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Asian Review of Financial Research Vol.26 No.4 pp.447-483
The Price Discovery and Volatility Transmission between Korean Won, Chinese Yuan, and Japanese Yen
Young K. Park Professor, Business School, Sungkyunkwan University
Ki Beom Binh* Associate Professor, Department of Economics, Myongji University
Key Words : Price Discovery,Volatility Transmission,Financial Crisis,Information Share,Multivariate Rotated ARCH (MRARCH) Model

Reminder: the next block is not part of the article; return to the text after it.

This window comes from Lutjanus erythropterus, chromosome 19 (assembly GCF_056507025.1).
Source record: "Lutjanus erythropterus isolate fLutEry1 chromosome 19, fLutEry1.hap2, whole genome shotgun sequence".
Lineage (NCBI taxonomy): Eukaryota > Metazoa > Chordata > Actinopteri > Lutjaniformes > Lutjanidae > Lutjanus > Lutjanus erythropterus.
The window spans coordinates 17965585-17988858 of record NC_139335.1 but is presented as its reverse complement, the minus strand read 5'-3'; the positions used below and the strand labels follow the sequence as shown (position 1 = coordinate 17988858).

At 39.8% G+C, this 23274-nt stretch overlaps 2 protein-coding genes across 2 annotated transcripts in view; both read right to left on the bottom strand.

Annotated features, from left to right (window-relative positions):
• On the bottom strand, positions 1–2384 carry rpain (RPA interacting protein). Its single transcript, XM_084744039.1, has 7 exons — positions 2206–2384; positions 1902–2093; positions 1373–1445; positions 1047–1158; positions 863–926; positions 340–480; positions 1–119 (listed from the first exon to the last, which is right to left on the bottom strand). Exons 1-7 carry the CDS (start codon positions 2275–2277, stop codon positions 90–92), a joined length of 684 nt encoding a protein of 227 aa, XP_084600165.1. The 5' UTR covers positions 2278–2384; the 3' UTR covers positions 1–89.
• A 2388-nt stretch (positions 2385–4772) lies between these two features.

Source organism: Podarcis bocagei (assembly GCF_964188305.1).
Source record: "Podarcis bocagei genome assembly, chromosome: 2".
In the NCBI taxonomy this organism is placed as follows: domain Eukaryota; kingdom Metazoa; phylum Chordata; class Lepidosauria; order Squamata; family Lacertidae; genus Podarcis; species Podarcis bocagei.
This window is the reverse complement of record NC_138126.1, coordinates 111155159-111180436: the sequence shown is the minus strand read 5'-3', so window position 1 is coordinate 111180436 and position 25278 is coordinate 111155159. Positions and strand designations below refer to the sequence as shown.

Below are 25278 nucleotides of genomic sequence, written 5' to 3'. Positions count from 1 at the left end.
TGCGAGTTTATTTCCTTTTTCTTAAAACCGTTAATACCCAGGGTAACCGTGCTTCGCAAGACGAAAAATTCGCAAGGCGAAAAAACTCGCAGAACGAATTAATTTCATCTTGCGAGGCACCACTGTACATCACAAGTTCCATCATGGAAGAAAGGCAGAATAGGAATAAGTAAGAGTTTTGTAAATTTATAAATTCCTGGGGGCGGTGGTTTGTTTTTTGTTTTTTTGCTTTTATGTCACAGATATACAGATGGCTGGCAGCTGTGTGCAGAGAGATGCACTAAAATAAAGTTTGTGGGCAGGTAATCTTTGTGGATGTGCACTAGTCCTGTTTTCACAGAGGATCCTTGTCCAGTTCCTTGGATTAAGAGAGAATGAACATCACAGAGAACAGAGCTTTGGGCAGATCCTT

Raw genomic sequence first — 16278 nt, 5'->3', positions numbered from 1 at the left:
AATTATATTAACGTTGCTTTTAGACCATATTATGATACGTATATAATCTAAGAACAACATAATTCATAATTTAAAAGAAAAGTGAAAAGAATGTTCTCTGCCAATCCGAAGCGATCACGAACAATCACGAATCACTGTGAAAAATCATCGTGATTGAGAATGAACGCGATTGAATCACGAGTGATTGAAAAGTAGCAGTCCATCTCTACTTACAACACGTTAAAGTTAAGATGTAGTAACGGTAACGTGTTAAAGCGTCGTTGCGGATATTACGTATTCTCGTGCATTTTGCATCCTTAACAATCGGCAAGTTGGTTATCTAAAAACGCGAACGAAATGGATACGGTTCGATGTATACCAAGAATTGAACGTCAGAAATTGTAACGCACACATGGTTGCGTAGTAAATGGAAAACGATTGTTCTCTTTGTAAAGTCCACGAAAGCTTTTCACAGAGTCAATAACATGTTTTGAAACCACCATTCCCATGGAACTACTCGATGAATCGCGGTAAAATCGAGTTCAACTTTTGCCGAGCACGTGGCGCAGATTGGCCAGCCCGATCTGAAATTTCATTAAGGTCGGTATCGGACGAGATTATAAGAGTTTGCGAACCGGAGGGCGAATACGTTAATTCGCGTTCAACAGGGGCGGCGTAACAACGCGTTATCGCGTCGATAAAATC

The globalization and integration of financial markets across border is an inevitable phenomenon, in line with which even emerging economies including Korea have opened their financial markets to international investors. With increasing globalization in capital markets, the cross border capital flow has become an important issue because it is directly related to vulnerability of small and open economies. In the past decades, the international financial economics literatures examine the effect in relation of the return of price and volatility transmission between stock markets (Hamao et al., 1990, Karolyi, 1995; Ng, 2000; Singh et al., 2010) or between index or commodity futures markets (Roope and Zurburegg, 2002; Xu and Fund, 2005; Liu and An, 2011). Although some studies examine the relation in currency markets, their focus is limited to price return and volatility transmission between major currencies such as Japanese Yen, Deutsch Mark, and British Pounds (Baillie and Bollerslev, 1991; Hong, 2001) or between European currencies (Baele, 2005; Bubák et al., 2011). No study so far has examined those between the currencies in the Asian region, so this paper is in fact the first of its kind to do so. As such, the purpose of this paper is to examine the dynamics of price discovery and volatility transmission between Korean Won (KRW), Chinese Yuan (CNY), and Japanese Yen (JPY). We use the US dollar, which has been used for payment and settlement in international trades, as the numeraire for evaluating the three currencies and gold. Historically, Japan has been the most influential economy for Korea next to the US. Korea and Japan have similar economic structure and geographical proximity to each other. Meanwhile, China's economy has grown rapidly since 1990's and has become the second largest economy in term of GDP in the world. Accordingly, its economic influence on Korea has also rapidly grown, and since 2006 it has been Korea's biggest trade partner, replacing Japan. Hence, we conjecture that some power shift must take place from Japanese yen to Chinese yuan in terms of these currencies' influence on Korean won. Subsequently, we conduct studies to understand how the three currencies are interrelated in term of the price discovery and volatility transmission. Our study period is from Aug. 1, 2005 to Nov. 7, 2012 since China was under the fixed exchange rate regime before Aug. 1, 2005. We also remove the period from Jul. 1, 2008 to May 31, 2010 from the above because China temporally enforced the fixed rate system during this global financial crisis (hereafter GFC) period. As a consequence, our sample period is divided into two sub-sample periods. The first one is from Aug. 1, 2005 to Jun. 30, 2008, which is before the GFC period. The other one is from Jun. 1, 2010 to Nov. 7, 2012, which is after the GFC period. To investigate the price discovery, we employ Hasbrock's (1995) information share measurement method. Our findings are follows: Before the GFC, the contribution of JPY for the price discovery of KRW is rather high while the contribution of CNY for the discovery of KRW is low. However, after the GFC, the price discovery contribution of CNY on KRW becomes quite significant whereas that of JPY diminish. To identify the volatility transmission, we use a multivariate volatility model, BEKK. However, since we should analyze four variables, we decide to employ the rotated multivariate GARCH model (hereafter MRARCH) of Noureldin et al. (2012) for numerical stability. Using this model, we find that there is no significant volatility transmission between JPY, CNY, and KRW before the GFC. However, the influence of CNY towards KRW and JPY in volatility transmission becomes apparent after the GFC. We suggest that increased role of CNY in volatility dynamics for Korea is caused both by the increase in the trade volume between China and Korea and by the rise of China's economic status in the world market. Although we can not get some strong evidences in terms of statistical significances, our empirical results support that there is a relative influence power shift from JPY to CNY before and after the GFC. This is the first systematic empirical work to find the linkage between the major currencies in Asia region. We hope that this study trigger further research on the multivariate currencies dynamics in the region.
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